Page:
1 tablespoon canola oil
2 tablespoons chopped cilantro
2 tablespoons toasted pine nuts
1 tablespoon sea salt
1. Combine all ingredients and season to taste.
Furikake rice cracker ingredients:
1 cup short-grain sushi rice
5 cups water
1 sheet nori seaweed
1 cup furikake spice mix
4 cups grape seed oil
1. Intentionally overcook rice with water on low heat so grains become soft, and allow rice to cool to just above room temperature.
2. Place the nori shiny side down on a dry table and spread the rice across the seaweed to form a pasty layer that is approximately 1/4-inch thick.
3. Sprinkle the top of the rice with furikake.
4. Place a sheet of plastic over the layers and gently press it with a rolling pin to compress the layers together.
5. Remove the plastic and, with a sharp knife, cut the seaweed lengthwise into eight thin strips.
6. Wrap each of these strips around a metal ring and quickly drop into 350°F grape seed oil. You may also drop the strips directly into the oil and forgo the molding process if you do not desire a perfectly round shape.
7. Dry all crackers on paper towels.
8. Plate with the tartare on the bottom, topped with the cracker, and serve.
Back in the early 1990s, McDonald’s released its answer to health-concious alternatives with the McLean Deluxe hamburger, and almost as quickly as it was released, it was scorned, primarily because of its main ingredient—carrageenan, a seaweed extract that worked to bind water to lean beef for a more moist patty. Boy oh boy, did that shake things up. I remember riding in the backseat of my family’s bright blue Chevy Astro van with my brother making loud and obnoxious fun of our mom when she decided to sample the new sandwich at the drive-thru one day. I also remember the dismay when she declared that it was “not too bad.”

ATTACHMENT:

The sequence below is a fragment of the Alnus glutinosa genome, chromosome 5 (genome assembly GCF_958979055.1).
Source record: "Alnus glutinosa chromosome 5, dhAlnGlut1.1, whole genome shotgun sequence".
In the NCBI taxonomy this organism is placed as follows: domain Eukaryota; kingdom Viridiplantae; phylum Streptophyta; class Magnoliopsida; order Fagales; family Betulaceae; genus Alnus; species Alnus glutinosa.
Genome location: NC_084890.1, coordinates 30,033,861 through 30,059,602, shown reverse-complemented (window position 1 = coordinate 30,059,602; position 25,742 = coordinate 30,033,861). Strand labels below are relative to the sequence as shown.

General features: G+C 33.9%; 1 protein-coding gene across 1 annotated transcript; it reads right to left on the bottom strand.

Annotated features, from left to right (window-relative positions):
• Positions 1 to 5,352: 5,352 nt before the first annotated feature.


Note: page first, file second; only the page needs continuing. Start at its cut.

How could that be? How could that slimy stuff that got caught in your bathing suit when swimming in the ocean be not only edible, but also tasty? Thankfully, unlike the McLean, which was discontinued, my sensibilities have evolved, and I have come to enjoy seaweed, whether it is the splash of color in my miso soup, the structure that embraces my tuna roll or the ingredient that makes my skin cream work like a charm.
There are many varieties of seaweed, as it is a term encompassing numerous types of marine algae and plants. It can be red, green or brown, and it generally is anchored at the bottom of the sea or to solid structures by rootlike holdfasts.1
Seaweed is also an important food source in many Asian cultures. Japanese cuisine uses multiple types, including kombu in soup stock; wakame in miso soup and sunomono salads; and nori, which are seaweed sheets most often used in sushi.2, 3 Carrageen, or Irish moss, is used commercially due to its high gelatin content, and agar is obtained from a red algae and is a vegetable gelatin.2, 4 Many seaweeds also provide agininc acid, which is used as a stabilizer and thickener in a wide variety of commercially processed foods, such as ice creams, puddings, pie fillings and syrups,2 and they also provide strong antioxidants, vitamins A, C, D, E, K and folic acid.
As one of the foods commonly attached to spa cuisine, seaweed’s use is widespread in entrees and soups. At Chuan Spa in Hong Kong, China, one of the chef’s specialties is the Poached Lobster on Three-bean Salad with Shredded Seaweed; and The Maya Ubud Resort and Spa in Indonesia offers Chilled Tofu on Seaweed and Spring Onions, Fiery Tomato and Avocado Potage with Balsamic Soya. The Moreton Rock Oysters Natural at The Thai Foot Spa in Brisbane, Australia, can be enjoyed with a Wakame Seaweed Salad, Wasabi Roe and Ginger Soy; and at the distinguished Plaza Athénée Paris in Paris, home of the Dior Institut, guests can enjoy the Scallop and Caviar Salad with Seaweed and Tart Mango Marinade. Also, try the recipe for the Ahi Bento Box from Chef John Cox of El Monte Sagrado Living Resort & Spa in Taos, New Mexico.
Related Topics: Nutrition